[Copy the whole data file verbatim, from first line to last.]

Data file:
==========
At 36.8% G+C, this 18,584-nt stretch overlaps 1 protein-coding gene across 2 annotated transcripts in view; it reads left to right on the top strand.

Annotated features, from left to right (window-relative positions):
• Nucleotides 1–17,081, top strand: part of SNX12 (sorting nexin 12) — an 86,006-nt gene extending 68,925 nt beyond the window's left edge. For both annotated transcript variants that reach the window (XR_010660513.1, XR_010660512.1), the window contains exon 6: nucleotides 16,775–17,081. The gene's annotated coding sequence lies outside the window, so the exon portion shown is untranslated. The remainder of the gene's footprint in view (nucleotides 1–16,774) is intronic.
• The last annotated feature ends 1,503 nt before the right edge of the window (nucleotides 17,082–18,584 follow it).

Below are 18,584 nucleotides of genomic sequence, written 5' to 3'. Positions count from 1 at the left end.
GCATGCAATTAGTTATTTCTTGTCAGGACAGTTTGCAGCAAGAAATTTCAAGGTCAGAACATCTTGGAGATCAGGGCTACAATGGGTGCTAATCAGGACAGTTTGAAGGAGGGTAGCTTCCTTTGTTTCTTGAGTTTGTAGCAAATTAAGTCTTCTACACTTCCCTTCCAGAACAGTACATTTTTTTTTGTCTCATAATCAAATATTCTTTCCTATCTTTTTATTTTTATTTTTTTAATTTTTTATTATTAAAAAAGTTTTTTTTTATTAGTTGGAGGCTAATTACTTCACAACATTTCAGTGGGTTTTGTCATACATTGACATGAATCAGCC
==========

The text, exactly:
At 36.8% G+C, this 18,584-nt stretch overlaps 1 protein-coding gene across 2 annotated transcripts in view; it reads left to right on the top strand.

Annotated features, from left to right (window-relative positions):
• Nucleotides 1–17,081, top strand: part of SNX12 (sorting nexin 12) — an 86,006-nt gene extending 68,925 nt beyond the window's left edge. For both annotated transcript variants that reach the window (XR_010660513.1, XR_010660512.1), the window contains exon 6: nucleotides 16,775–17,081. The gene's annotated coding sequence lies outside the window, so the exon portion shown is untranslated. The remainder of the gene's footprint in view (nucleotides 1–16,774) is intronic.
• The last annotated feature ends 1,503 nt before the right edge of the window (nucleotides 17,082–18,584 follow it).

Below are 18,584 nucleotides of genomic sequence, written 5' to 3'. Positions count from 1 at the left end.
GCATGCAATTAGTTATTTCTTGTCAGGACAGTTTGCAGCAAGAAATTTCAAGGTCAGAACATCTTGGAGATCAGGGCTACAATGGGTGCTAATCAGGACAGTTTGAAGGAGGGTAGCTTCCTTTGTTTCTTGAGTTTGTAGCAAATTAAGTCTTCTACACTTCCCTTCCAGAACAGTACATTTTTTTTTGTCTCATAATCAAATATTCTTTCCTATCTTTTTATTTTTATTTTTTTAATTTTTTATTATTAAAAAAGTTTTTTTTTATTAGTTGGAGGCTAATTACTTCACAACATTTCAGTGGGTTTTGTCATACATTGACATGAATCAGCC